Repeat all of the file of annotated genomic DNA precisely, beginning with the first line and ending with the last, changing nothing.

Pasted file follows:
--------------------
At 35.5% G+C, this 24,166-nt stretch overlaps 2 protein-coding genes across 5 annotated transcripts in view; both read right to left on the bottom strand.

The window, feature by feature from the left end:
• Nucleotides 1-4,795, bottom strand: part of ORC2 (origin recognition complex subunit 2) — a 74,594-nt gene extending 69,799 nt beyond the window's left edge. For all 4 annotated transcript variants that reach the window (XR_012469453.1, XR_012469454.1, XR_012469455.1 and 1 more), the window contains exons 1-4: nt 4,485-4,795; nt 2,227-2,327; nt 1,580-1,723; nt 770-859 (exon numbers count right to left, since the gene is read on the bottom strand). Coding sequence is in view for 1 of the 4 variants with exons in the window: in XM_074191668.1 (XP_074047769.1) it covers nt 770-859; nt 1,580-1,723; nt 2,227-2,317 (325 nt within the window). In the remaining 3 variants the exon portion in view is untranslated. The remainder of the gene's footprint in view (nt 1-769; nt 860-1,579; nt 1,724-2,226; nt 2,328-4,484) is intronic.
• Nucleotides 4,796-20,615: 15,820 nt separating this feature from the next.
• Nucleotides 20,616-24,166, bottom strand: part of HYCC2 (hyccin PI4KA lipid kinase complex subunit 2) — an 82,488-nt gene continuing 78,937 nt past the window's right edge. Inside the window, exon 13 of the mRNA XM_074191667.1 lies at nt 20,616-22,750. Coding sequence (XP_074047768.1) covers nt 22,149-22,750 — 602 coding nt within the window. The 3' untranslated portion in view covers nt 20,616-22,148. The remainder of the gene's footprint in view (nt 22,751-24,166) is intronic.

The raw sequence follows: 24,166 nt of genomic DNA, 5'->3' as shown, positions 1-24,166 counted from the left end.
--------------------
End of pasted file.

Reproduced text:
At 35.5% G+C, this 24,166-nt stretch overlaps 2 protein-coding genes across 5 annotated transcripts in view; both read right to left on the bottom strand.

The window, feature by feature from the left end:
• Nucleotides 1-4,795, bottom strand: part of ORC2 (origin recognition complex subunit 2) — a 74,594-nt gene extending 69,799 nt beyond the window's left edge. For all 4 annotated transcript variants that reach the window (XR_012469453.1, XR_012469454.1, XR_012469455.1 and 1 more), the window contains exons 1-4: nt 4,485-4,795; nt 2,227-2,327; nt 1,580-1,723; nt 770-859 (exon numbers count right to left, since the gene is read on the bottom strand). Coding sequence is in view for 1 of the 4 variants with exons in the window: in XM_074191668.1 (XP_074047769.1) it covers nt 770-859; nt 1,580-1,723; nt 2,227-2,317 (325 nt within the window). In the remaining 3 variants the exon portion in view is untranslated. The remainder of the gene's footprint in view (nt 1-769; nt 860-1,579; nt 1,724-2,226; nt 2,328-4,484) is intronic.
• Nucleotides 4,796-20,615: 15,820 nt separating this feature from the next.
• Nucleotides 20,616-24,166, bottom strand: part of HYCC2 (hyccin PI4KA lipid kinase complex subunit 2) — an 82,488-nt gene continuing 78,937 nt past the window's right edge. Inside the window, exon 13 of the mRNA XM_074191667.1 lies at nt 20,616-22,750. Coding sequence (XP_074047768.1) covers nt 22,149-22,750 — 602 coding nt within the window. The 3' untranslated portion in view covers nt 20,616-22,148. The remainder of the gene's footprint in view (nt 22,751-24,166) is intronic.

The raw sequence follows: 24,166 nt of genomic DNA, 5'->3' as shown, positions 1-24,166 counted from the left end.